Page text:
WEEK 3 Class notes for HEALTH PSYCHOLOGY
WEEK 3 Class notes for HEALTH PSYCHOLOGY Psyc 400
Popular in Health Psychology
Popular in Psychlogy
This 11 page Class Notes was uploaded by Samantha Riley on Thursday February 4, 2016. The Class Notes belongs to Psyc 400 at Humboldt State University taught by Carrie Aigner in Winter 2016. Since its upload, it has received 54 views. For similar materials see Health Psychology in Psychlogy at Humboldt State University.
Reviews for WEEK 3 Class notes for HEALTH PSYCHOLOGY
The content was detailed, clear, and very well organized. Will definitely be coming back to Samantha for help in class!
Report this Material
What is Karma?
Karma is the currency of StudySoup.
Date Created: 02/04/16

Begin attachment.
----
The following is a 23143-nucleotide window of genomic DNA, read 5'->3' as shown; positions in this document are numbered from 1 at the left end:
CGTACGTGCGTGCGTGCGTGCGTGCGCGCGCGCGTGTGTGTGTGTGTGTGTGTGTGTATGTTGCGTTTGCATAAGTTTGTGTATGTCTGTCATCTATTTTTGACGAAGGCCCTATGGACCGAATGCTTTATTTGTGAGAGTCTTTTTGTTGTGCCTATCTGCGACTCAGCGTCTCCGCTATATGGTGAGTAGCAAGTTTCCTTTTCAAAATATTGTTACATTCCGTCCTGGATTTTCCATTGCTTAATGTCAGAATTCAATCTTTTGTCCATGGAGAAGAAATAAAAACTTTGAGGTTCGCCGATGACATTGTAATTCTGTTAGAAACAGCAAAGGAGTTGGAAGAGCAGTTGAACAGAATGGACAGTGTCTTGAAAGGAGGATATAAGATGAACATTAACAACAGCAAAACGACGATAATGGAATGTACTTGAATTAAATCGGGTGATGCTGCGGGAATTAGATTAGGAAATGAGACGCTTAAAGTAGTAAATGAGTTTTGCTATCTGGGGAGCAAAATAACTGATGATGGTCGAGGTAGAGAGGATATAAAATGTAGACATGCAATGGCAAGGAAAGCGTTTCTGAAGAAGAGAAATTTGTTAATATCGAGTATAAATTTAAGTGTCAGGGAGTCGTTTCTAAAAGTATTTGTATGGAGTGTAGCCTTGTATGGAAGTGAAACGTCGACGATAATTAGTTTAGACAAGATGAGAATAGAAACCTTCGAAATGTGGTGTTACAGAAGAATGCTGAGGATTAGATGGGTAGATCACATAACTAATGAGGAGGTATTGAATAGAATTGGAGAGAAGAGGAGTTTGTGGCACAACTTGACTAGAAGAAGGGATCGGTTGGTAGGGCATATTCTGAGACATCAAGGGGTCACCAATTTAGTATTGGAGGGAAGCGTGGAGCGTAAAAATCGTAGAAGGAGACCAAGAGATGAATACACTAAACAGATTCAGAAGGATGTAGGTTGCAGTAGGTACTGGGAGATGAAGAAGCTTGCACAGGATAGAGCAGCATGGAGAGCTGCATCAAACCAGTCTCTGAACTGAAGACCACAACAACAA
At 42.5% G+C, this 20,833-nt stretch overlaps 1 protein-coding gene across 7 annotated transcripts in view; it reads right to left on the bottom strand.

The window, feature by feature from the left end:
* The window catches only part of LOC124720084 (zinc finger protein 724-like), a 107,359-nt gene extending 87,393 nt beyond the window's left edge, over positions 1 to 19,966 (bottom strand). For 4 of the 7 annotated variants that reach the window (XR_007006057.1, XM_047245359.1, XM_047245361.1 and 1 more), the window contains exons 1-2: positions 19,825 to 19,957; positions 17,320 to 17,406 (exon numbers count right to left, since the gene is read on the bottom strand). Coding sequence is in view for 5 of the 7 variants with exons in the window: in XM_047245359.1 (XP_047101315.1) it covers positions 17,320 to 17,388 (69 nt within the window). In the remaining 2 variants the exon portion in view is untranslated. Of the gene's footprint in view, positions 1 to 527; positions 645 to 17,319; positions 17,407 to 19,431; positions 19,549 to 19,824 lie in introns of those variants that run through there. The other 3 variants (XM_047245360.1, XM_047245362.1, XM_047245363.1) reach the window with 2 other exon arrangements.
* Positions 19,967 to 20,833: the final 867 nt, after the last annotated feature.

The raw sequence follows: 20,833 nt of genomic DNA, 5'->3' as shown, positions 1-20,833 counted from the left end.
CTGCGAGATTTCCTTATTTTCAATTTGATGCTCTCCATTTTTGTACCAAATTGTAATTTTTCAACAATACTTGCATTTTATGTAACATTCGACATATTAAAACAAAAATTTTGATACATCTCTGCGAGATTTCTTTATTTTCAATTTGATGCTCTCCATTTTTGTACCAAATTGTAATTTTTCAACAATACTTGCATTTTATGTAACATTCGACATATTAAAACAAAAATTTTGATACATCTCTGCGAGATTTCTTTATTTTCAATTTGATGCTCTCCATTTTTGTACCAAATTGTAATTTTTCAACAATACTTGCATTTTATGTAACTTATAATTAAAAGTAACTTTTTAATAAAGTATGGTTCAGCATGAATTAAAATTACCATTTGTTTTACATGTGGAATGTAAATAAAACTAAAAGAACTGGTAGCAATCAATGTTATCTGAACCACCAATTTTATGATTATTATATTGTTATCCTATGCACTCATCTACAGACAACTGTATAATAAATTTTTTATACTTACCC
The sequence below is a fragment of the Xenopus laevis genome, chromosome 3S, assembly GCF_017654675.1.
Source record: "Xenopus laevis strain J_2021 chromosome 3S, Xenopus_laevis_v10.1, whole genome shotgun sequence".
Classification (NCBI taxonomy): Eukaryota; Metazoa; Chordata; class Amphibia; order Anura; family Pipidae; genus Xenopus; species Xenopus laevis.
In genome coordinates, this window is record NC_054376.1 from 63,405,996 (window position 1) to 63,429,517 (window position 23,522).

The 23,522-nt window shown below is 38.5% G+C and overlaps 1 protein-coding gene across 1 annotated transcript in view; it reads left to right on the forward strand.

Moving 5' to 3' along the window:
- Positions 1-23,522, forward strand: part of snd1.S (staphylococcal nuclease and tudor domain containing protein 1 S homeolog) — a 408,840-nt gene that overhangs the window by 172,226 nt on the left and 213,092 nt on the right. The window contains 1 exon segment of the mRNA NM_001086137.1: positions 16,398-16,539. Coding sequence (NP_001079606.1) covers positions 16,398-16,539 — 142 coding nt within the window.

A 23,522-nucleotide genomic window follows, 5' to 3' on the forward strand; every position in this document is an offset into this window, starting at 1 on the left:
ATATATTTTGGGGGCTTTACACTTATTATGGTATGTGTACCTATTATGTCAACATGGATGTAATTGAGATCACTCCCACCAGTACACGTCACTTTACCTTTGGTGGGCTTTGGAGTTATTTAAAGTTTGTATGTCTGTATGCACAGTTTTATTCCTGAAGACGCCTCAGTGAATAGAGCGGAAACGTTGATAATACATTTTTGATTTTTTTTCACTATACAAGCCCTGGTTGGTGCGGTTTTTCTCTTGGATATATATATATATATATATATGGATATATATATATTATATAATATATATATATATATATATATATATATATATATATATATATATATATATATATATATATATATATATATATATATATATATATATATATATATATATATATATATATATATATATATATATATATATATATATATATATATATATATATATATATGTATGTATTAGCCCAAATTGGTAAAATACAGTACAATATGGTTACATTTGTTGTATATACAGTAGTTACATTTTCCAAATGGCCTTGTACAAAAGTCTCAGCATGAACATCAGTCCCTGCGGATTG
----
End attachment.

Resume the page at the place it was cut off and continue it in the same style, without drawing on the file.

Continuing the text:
Week Three Class Notes: th Tuesday, 2 February 2016 **** Exam = Next Tuesday (Feb 9 )…multiple choice application style questions -982E Scantron -Most questions will be from class -Minor focus on questions from book Seeking Healthcare cont…: (beginning of this section overlap w/ last week) I. Factors relates to seeking healthcare a. Personal factors- anxiety, coping, knowledge, personality i. Neuroticism = strong emotional reactions to negative events 1. More readily willing to report physical symptoms and seek care b. Gender Differences i. Women report symptoms and seek care more readily than men ii. Possibly due to male gender role iii. Impact of marriage on health in males and females 1. Married people have better health 2. Benefit of marriage on health stronger for men. Why? 3. But the affect of marriage on health seeking is stronger on men than women a. Probably due to the woman (in a heterosexual marriage) urging them to go b. Women more negatively impacted by conflict c. Women may encourage healthy behaviors in husbands 4. The support within marriage could be expanded to other social support systems for research c. Age i. Younger people more reluctant to seek care, in general ii. Older people more likely to seek care if symptoms not attributed to normal aging d. Symptom Characteristics i. Visibility (osteoporosis vs. acne) ii. Symptom severity iii. Symptom interference iv. Symptom persistence e. SES (Socioeconomics) i. Low SES – less likely to utilize medical care 1. Yet more likely to be hospitalized and have more severe illness a. Why? i. People who are uninsured or have little insurance tend to put off seeking care until they absolutely have to. 2. Research Example: Diverse group of women were given vignettes describing symptoms. All identified symptoms correctly and identified similar courses of action a. Implications: i. Lack of resources, instead of a lack of knowledge, accounts for differences in seeking healthcare II. Access to care a. Medical Insurance i. Medical bankruptcy (account for half of all personal bankruptcies in US) 1. Occurs even among people with insurance 2. New rules of out-of-pocket maximums a. Meant to help not have bills in the millions, but can still happen 3. Premium = The monthly fee for insurance 4. Deductible = How much you must pay for care BEFORE your insurer pays 5. Co-Pay = Your cost for routine services to which your deductible does not apply 6. CO-Insurance = The percentage you must pay for care AFTER you’ve met your deductible (usually about 20%) 7. Out-of-Pocket maximum = the absolute max you’ll pay annually (Can no longer pay for anything yourself- should check to make sure your plans have this) 8. EXAMPLE a. Why out-of-pocket maximum is important i. You have a deductible of $1,000, a coinsurance of 20%. ii. You break your leg, go to ER and are hospitalized for 3 Days Out-of Pocket No Limit limit of $5000 ER Visit $1600 ($1000 $1600 (Billed: deductible $4000) +20% co- insurance) Hospital $3400 $8,000 Stay (Billed: $40,000) Office $0 $60 Check-up (Billed: $300) Total: $5000 $9660 - infinity ii. Article 1. “The Chargemaster” a. Chargemaster = office where prices are set for different hospitals, supplies, etc. b. Supplies from the hospital tends to be extremely high compared to finding it elsewhere i. Hard to do that if you are needing on-site care ii. Insurance company is able to negotiate prices down iii. ASK QUESTIONS when you go to the hospital 1. Ask how much what they want to do to you will cost 2. Ask why they are doing something 3. Will your insurance cover that? Theories of Health Behavior Change I. Operant Learning Theory a. Behavior à Results i. Positive Reinforcement 1. Introducing a stimulus a. Ex: Praising a child for cleaning their room ii. Negative Reinforcement 1. Removing an aversive stimulus a. Ex: Not spanking a child anymore to try and get them to clean their room iii. But, what about motivation for initiating behavior? How did you get there initially? 1. Social learning 2. Inconsistency in reinforcement II. Health Belief Model a. Behavior is dependent upon: i. Perceptions of susceptibility (Perceived risk) ii. Severity (Perceived consequences on one’s well-being) iii. Perceived benefits and barriers to taking action iv. Cues to taking action (messages, physician advice, etc.) b. Two ways to look at the model i. Model is not perfect 1. It assumes that we are all rational beings 2. All signs could point one way, yet still the opposite happens 3. What’s missing from this model? a. Past behavior b. Other contexts about what is happening in one’s life III. Theory of Reasoned Action a. Attitudes (beliefs and evaluation of behavioral outcomes) b. Subjective Norms (social network members’ perceptions and one’s motivation to comply i. A + B à intention àBehavior 1. Example = intend to buy a helmet 2. Example = behavior is actually buying helmet c. What’s missing in this model? i. Reinforcement in terms of positive or negative ii. Ability to take the action 1. Ex: Can you afford the helmet? a. Can you find one that fits? d. It’s a useful model i. Attitudes and subjective norms often influence our intentions to do something, but it is not always enough ii. Additional variable needed: Perceived Control 1. The more resources and opportunities a person has, the stronger their belief that they will be able to control the behavior IV. The Theory of Planned Behavior a. Same as Theory of reasoned behavior i. But you ADD Perceived Control (Self efficacy – belief in ability to change and controllability) ii. Better at predicting behaviors iii. EX: Agnes is a college student living at home with parents 1. Attitude: Agnes believes that STD Testing can prevent spread of disease and feels that it is important 2. Subjective Norms: Friends have all been tested and tell her it’s the right thing to do a. Intention: Agnes does not intend to get tested b. Behavior: Agnes does not get tested 3. What’s missing? a. Perceived Control i. May not want parents to know ii. May not know how to access it 4. Perceived Control = Agnes’s parents pay for her insurance. She cannot afford testing on her own and doesn’t know how she could get tested without them finding out. She doesn’t believe in her ability to figure it out on her own. iv. Why is this model important? 1. Helps to design interventions 2. Helps find out WHY people are or are not doing something b. Critique of Theory of Planned Behavior i. In general better than the Theory of Reasonable Action ii. Problem: intention is not always enough to change behavior V. Correlations between behavior and intention (Meta-analysis of over 20 studies) Health Behavior Averaged Correlation between Intention and Behavior Overall .46 Exercise .52 Oral Hygiene .37 VI. Promoting Behavior Change with Motivational Interviewing a. Transtheoretical Model: i. Stages of Change 1. Pre-contemplation a. No intent to change 2. Contemplation a. Seriously considering change 3. Preparation a. Make small changes 4. Action a. Active Change 5. Maintenance a. Keeping up with the change ii. Helps think about how to talk to people one-on-one about making changes so that you are on the same page and not talking to them like they are in the ACTION stage, but they are still in PRE- CONTEMPLATION iii. Has many applications outside of exercise and health changes iv. Helps to reduce being pushed out of talking about a change b. Why not just TELL someone to change? i. People may respond in an opposite manner if they feel that that personal freedom is being infringed upon 1. Response may be in opposition of what you were telling them a. Ex: I tell my boyfriend to workout i. He makes a point of staying inside and playing video games. b. Ex: Telling someone to stop smoking i. They increase their smoking habits in spite c. Motivational interviewing (MI) helps people explore their own motivations for change without forcing them in one direction. i. Ex: 1. What is it? a. Client centered therapy (Rodgers) that increases readiness to change by helping patients to explore ambivalence i. Uses reflective listening, empathy, supportive b. What is ambivalence? i. Simultaneously wanting to change and not wanting to change 1. Ex: drinking alcohol a. You know it’s not good for family, but keep doing it because you need it. ii. Motivational Interviewing Techniques: 1. Ask open ended questions a. Ex: “Do you think you drink too much?” VS. “Tell me about your drinking.” b. What can you learn from this? i. You gather more information than just asking for a one word response 2. Use reflective listening a. “I hear you saying that ____.” i. Reflecting back to them what your understanding of what they are saying is. 3. Asking Permission a. Rationale: i. Communicates respect ii. Clients are more likely to discuss changing when asked, than when they are being lectures or being told what to change. iii. Ex: “Do you mind if we talk about your drinking?” 4. Eliciting/Evoking Change Talk a. Rationale: i. Change talk is associated with successful outcomes. ii. Elicit reasons for changing by having clients give voice to the need or reasons for changing b. Questions to Elicit/Evoke Change Talk i. “What would you like to see different about your current situation? ii. “What would your life be like 3 years from now if you changed your drinking?” c. Exploring Importance and Confidence i. Rationale: 1. Ratings give the therapist information on how clients view the importance and change and can also give rise to conversations on how to go about change. ii. Examples of How to Explore Importance and Confidence Ratings 1. “Why did you select a score of 4 on the importance scale rather than 3?” 2. “What would need to happen for your confidence score to move up from a 5 to an 8?” iii. How well does MI work?: 1. Meta-analysis of 72 clinical trials found a short-term effect size of MI was 0.77 a. Decreasing to 0.30 at follow-ups to one year 2. Small to medium effect sizes for most health behaviors studied = not bad 3. Most effective for substance abuse a. Alcohol b. Other illicit substances 4. Promoting diet and exercise 5. HIV risk reduction, 6. Mixed findings for smoking cessation Thursday, 4 February 2016 ***Exam On Tuesday! Chapters 1-4*** Adherence (what is it and how can it be improved) I. Adherence: What is it? a. A person’s ability and willingness to follow recommended health practices i. Applies to medication and healthy lifestyle practices, among others b. Cooperation/collaboration vs. compliance/adherence i. What do these imply? II. How do we measure it? a. Ask the practitioner i. Least valid form ii. They’ll have the least accurate response 1. They could be clouded by wishful thinking 2. Too little time spent with doctor to be able to actually have them gather information b. Ask the patient i. Problems with asking patient 1. May present oneself in favorable light 2. They really just don’t know how well they are adhering c. Ask other people (i.e. caregiver) d. Monitor medication usage (bring in the pill bottles to be checked) i. Pill counting 1. Used in clinical setting 2. Does not ensure taken at prescribed time in prescribed manner ii. Medication Even Monitoring System 1. Used in research 2. Records every time pill bottle opened a. Electronic device attached to bottle lid to do recording e. Examine biochemical evidence (i.e. drug screening) i. Do you have the right amounts in your body ii. Blood, urine tests 1. Problems: a. People vary in their response to drugs b. Expensive and intrusive f. Use a combo of many of these III. How high (or low) is Adherence? a. Meta-analysis of 500 adherence studies i. About 75% adherence ii. Which has a higher level of adherence? 1. Treatment or prevention a. TREATMENT 2. Lower level?: Medication or Lifestyle changes a. LIFESTYLE IV. What factors are related to Adherence? a. Treatment characteristics: medication side effects i. Greater side effects = lower adherence 1. EX: Antipsychotics and weight gain (Olanzapine, risperidone) b. Treatment Characteristic: Treatment complexity i. Greater complexity = lower adherence 1. Complexity: a. Great frequency with meals/without meals b. Managing side effects c. Person al Factors i. Age 1. Related to adherence, cut in a complex manner 2. Colorectal Cancer Screening a. Best compliance – age 70 b. US preventive Services Task Force recommends beginning screening at age 50 ii. Psychological Variability 1. Greater stress or greater depression a. Generally relates to lower adherence 2. Greater optimism or great conscientiousness a. Related to higher adherence d. Environmental Factors i. Socioeconomic Status 1. Ability to pay a. Lack Insurance to cover medication (Biggest factor) 2. Choices some people make: a. Making the rent/childcare/food vs. medication decisions b. Take only partial medication i. In order to stretch the meds further if they cannot afford them. ii. Social Support 1. Generally, more support = better adherence 2. Support from a. Family b. Peers c. Others with a similar disease or condition d. Friends e. Community 3. Marital Status as social support a. Research Example i. 51 studies correlating marital status with adherence produced effect sizes ranging from -0.25 à 0.44 (overall r of 0.06) ii. The odds of adhering is married are 1.27 times higher than if unmarried iii. Discussion: 1. What do you think of these findings? 2. What variables might explain the wide range of effect sizes? V. Cultural Factors a. Discussion: i. What are some examples of how culture may come into play as we think about adherence? ii. What is important for health providers to know when working with patients? 1. Home life 2. Background 3. Religious factors 4. Lifestyle cultures a. Impact abilities to follow prescribed programs b. Importance of culture and tradition or tribal medicine i. May be inappropriate to label as ‘non-adherent’ c. Important to consider relationship with Western Medicine and Healthcare system i. Is there a lack of trust in the system 1. Most the time we do not get to know our doctors anymore a. Makes it hard to have full trust d. EX: Native Hawaiians and Disease Prevention i. Incorporating traditional medicine and cultural awareness into the healthcare system 1. The Hawaiians will implement Hula into the therapy 2. Trying to recruit native Hawaiians more to close the cultural disconnect gap VI. Documentary: The Waiting Room (2012)- Full Video Available on Youtube a. One man, though in pain, was told he may not hear back for a month b. A man with a testicular cancer was cancelled on for a surgery by Kaiser because he was not a member or didn’t have insurance after he went through a ton of tests already, and told them they weren’t a member the entire time i. Never thought anything bad would happen to him c. A person with a stroke could not afford his blood thinning medications d. A man with back pain tried to Google his symptoms and take care of it for a week before entering hospital i. Many people do this when they know they cannot afford a hospital visit e. Person with diabetes had almost a dozen different medications This Week Bolded Words From the Book I. Chapter Three: a. Illness Behavior – Activities undertaken by people who feel ill, who wish to discover their state of health, as well as suitable remedies. Illness behavior precedes formal diagnosis. b. Lay Referral Network – The network of family and friends from whom a person may first seek medical information or advice. c. Neuroticism – A personality trait marked by a tendency to experience negative emotional states. d. Sick Role Behavior – Those activities undertaken by people who have been diagnosed as sick that are directed at getting well. II. Chapter Four: a. Behavioral Willingness – A person’s motivation in a given situation to engage in a risky behavior, often as a reaction to social or situational pressures b. Conscientiousness – A personality trait marked by a tendency to be planful, and goal-oriented, to delay gratification, and to follow norms and rules. c. Continuum Theories – A theory that explains adherence with a single set of factors that should apply equally to all people. d. Implementational Intentions – Detailed plans that link a specific situation with a goal that a person wants to achieve. e. Motivational Interviewing – A therapeutic approach that originated within substance abuse treatment that attempts to change a client’s motivation and prepares the client to enact changes in behavior f. Motivational Phase – In the health action process approach, the stage in which a person develops an intention to pursue a health related goal g. Negative Reinforcement – Removing an unpleasant or negatively valued stimulus from a situation, thereby strengthening the behavior that precedes this removal. h. Optimistic Bias – The belief that other people, but not oneself, will develop a disease, have an accident, or experience other negative events. i. Outcome Expectations – The beliefs that carrying out a specific behavior will lead to valued outcomes. j. Positive Reinforcement – Adding a positively values stimulus that, when added to a situation, strengthening the behavior it follows. k. Punishment – The presentation of an aversive stimulus or the removal of a positive one. Punishment sometimes, but not always, weakens the response. l. Reciprocal Determinism - Bandura’s model that includes environment, behavior, and person as mutually interacting factors. m. Self-Efficacy – The belief that one is capable of performing the behaviors that will produce the desired outcomes in any particular situation. n. Social Support – Both tangible and intangible support a person receives from other people. o. Stage Theories – A theory that proposes that people pass through discreet stages as they attempt to change a health behavior. Stage theories proposes that different factors become important at different times depending on a person’s stage. p. Volitional Phase – In the health action process approach, the stage in which a person pursues a health related-goal. A study guide for EXAM #1 will NOT be available for purchase as I can only submit three study guides total per course. A study guide for EXAMS #2, #3, and the final WILL be posted for purchase 4 days prior to each exam. Good Luck on EXAM #1